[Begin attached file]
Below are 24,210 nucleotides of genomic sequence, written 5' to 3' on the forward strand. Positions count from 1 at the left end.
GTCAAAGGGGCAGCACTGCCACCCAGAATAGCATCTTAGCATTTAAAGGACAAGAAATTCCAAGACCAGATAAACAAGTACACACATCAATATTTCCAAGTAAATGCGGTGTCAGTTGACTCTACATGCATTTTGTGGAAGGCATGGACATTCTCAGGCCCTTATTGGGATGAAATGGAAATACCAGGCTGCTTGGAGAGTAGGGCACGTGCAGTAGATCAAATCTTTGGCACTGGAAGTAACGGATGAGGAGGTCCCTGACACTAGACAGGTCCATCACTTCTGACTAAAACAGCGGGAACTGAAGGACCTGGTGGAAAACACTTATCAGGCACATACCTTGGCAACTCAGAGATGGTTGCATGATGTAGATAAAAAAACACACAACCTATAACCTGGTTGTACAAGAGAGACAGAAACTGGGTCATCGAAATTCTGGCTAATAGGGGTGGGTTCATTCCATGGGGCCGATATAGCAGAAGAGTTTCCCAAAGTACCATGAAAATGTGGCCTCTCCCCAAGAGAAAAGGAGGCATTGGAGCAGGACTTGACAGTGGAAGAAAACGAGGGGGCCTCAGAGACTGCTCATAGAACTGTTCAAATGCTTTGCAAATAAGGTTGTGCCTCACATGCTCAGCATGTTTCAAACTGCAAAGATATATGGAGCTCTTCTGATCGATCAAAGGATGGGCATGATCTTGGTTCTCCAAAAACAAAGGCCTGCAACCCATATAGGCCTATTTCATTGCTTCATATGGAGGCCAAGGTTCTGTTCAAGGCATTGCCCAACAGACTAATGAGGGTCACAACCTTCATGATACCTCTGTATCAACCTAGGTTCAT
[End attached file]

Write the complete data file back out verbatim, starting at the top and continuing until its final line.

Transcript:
Below are 24,210 nucleotides of genomic sequence, written 5' to 3' on the forward strand. Positions count from 1 at the left end.
GTCAAAGGGGCAGCACTGCCACCCAGAATAGCATCTTAGCATTTAAAGGACAAGAAATTCCAAGACCAGATAAACAAGTACACACATCAATATTTCCAAGTAAATGCGGTGTCAGTTGACTCTACATGCATTTTGTGGAAGGCATGGACATTCTCAGGCCCTTATTGGGATGAAATGGAAATACCAGGCTGCTTGGAGAGTAGGGCACGTGCAGTAGATCAAATCTTTGGCACTGGAAGTAACGGATGAGGAGGTCCCTGACACTAGACAGGTCCATCACTTCTGACTAAAACAGCGGGAACTGAAGGACCTGGTGGAAAACACTTATCAGGCACATACCTTGGCAACTCAGAGATGGTTGCATGATGTAGATAAAAAAACACACAACCTATAACCTGGTTGTACAAGAGAGACAGAAACTGGGTCATCGAAATTCTGGCTAATAGGGGTGGGTTCATTCCATGGGGCCGATATAGCAGAAGAGTTTCCCAAAGTACCATGAAAATGTGGCCTCTCCCCAAGAGAAAAGGAGGCATTGGAGCAGGACTTGACAGTGGAAGAAAACGAGGGGGCCTCAGAGACTGCTCATAGAACTGTTCAAATGCTTTGCAAATAAGGTTGTGCCTCACATGCTCAGCATGTTTCAAACTGCAAAGATATATGGAGCTCTTCTGATCGATCAAAGGATGGGCATGATCTTGGTTCTCCAAAAACAAAGGCCTGCAACCCATATAGGCCTATTTCATTGCTTCATATGGAGGCCAAGGTTCTGTTCAAGGCATTGCCCAACAGACTAATGAGGGTCACAACCTTCATGATACCTCTGTATCAACCTAGGTTCAT